Happy to Make Some Waves : On Land or Sea, Prada's Bertelli Likes to Win

By Thomas, Dana | Newsweek International, February 28, 2000 | Go to article overview

Happy to Make Some Waves : On Land or Sea, Prada's Bertelli Likes to Win


Thomas, Dana, Newsweek International


When the Prada sailing team blew its two-race lead during the Louis Vuitton Cup finals in Auckland, New Zealand, last month, Prada CEO Patrizio Bertelli blew his top. The sailing community was aghast, but not the Italian press corps. "He's from Tuscany; you have to understand these people," said one reporter. "One minute they are laughing, the next they are on fire."

But Bertelli's hand is hot, too. Following what some observers called an "epic" tantrum, his Prada Challenge team beat AmericaOne to win the Louis Vuitton Cup and the right to challenge New Zealand in the 30th edition of the America's Cup race, a best of nine series that kicked off this weekend. Meanwhile, a similarly impassioned approach--combined with publicity from sailing victories--is producing similar success at Prada itself. Carlo Pambianco, a luxury analyst in Milan, predicts sales growth of 20 percent or more for the Milan-based ready-to-wear and leather goods company this year.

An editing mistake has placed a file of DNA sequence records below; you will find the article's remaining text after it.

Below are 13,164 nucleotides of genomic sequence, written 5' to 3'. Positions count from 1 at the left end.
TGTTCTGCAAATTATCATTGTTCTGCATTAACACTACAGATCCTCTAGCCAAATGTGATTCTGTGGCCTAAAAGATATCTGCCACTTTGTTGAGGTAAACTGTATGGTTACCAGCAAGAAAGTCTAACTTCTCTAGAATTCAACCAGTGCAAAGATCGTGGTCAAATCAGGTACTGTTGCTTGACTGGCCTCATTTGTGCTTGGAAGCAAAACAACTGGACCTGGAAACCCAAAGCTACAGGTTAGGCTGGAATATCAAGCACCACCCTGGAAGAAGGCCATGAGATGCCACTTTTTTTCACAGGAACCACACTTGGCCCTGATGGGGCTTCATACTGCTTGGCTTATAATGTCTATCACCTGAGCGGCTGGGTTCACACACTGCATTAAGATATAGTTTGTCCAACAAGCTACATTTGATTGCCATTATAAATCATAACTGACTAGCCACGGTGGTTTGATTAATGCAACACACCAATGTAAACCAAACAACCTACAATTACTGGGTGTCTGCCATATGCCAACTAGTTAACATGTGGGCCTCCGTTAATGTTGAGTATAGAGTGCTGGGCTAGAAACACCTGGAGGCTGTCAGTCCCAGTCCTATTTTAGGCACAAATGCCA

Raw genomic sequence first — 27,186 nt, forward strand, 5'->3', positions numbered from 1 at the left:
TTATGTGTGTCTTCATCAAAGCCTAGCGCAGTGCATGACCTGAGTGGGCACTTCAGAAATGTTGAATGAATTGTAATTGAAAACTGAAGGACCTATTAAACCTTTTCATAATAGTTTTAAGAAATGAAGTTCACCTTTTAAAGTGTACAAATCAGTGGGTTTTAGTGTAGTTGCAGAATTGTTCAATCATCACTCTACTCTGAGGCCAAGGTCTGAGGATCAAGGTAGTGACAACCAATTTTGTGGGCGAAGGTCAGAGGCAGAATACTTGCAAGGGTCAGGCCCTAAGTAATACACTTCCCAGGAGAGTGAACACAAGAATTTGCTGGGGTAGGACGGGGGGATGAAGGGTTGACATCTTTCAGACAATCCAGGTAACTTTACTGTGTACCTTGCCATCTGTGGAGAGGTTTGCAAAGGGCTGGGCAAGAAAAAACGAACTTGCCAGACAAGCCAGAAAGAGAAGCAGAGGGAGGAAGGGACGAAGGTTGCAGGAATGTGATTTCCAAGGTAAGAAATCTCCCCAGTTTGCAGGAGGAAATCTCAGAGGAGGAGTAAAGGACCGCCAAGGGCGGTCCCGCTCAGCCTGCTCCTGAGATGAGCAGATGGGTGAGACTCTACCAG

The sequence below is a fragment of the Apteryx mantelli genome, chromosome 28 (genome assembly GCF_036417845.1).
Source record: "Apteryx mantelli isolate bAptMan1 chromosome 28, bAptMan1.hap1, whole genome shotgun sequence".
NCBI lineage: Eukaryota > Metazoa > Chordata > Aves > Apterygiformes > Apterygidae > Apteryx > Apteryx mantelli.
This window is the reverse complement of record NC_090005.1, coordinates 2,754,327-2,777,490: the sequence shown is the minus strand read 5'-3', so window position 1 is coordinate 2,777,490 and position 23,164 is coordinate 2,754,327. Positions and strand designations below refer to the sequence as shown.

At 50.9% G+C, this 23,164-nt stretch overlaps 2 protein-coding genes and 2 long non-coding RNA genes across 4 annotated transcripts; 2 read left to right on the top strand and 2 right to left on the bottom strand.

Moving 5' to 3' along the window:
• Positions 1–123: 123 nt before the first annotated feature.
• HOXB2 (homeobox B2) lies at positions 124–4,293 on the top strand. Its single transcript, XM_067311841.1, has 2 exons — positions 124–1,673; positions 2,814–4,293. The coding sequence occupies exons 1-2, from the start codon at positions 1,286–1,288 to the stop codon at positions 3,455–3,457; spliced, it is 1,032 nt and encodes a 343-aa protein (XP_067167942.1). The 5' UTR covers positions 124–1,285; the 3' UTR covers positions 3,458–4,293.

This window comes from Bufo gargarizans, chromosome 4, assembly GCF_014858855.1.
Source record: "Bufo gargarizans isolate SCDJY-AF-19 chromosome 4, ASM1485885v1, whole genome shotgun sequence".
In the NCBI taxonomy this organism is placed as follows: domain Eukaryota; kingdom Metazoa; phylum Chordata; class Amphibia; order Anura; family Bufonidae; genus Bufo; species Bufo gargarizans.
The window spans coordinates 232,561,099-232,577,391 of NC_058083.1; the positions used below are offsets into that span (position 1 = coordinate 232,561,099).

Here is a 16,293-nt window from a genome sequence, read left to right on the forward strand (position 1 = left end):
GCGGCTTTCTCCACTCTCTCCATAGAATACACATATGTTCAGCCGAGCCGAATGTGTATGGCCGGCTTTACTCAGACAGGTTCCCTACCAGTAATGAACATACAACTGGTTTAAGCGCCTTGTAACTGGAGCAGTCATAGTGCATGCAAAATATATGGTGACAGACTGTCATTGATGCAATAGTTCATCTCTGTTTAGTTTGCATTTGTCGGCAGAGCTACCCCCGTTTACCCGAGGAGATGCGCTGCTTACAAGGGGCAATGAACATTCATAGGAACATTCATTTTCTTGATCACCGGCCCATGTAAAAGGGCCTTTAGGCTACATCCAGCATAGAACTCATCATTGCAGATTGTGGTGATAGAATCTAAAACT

Which still may not be enough to satisfy one of the greatest control freaks on land or sea. At Prada, Bertelli chooses the company stationery, dictates the menu in the employee cafeteria and personally hires most of the staff. Though officially the 53-year-old executive just runs the business side, Bertelli personally approves every item in the Prada line. "He's there at the beginning, middle and end," says Patrizio di Marco, a Louis Vuitton executive in New York and former president and CEO of Prada USA. So, too, with his America's Cup effort. A sailor himself, Bertelli hand-picked the entire team for the $50 million yacht, the Luna Rossa.

Bertelli was running his own leather-goods factory in Tuscany when he met heiress Miuccia Prada at a trade show in 1978. When she came across Bertelli's wares, she cried, "You copied my stuff!" She hired him to do the real thing, and married him eight years later. …

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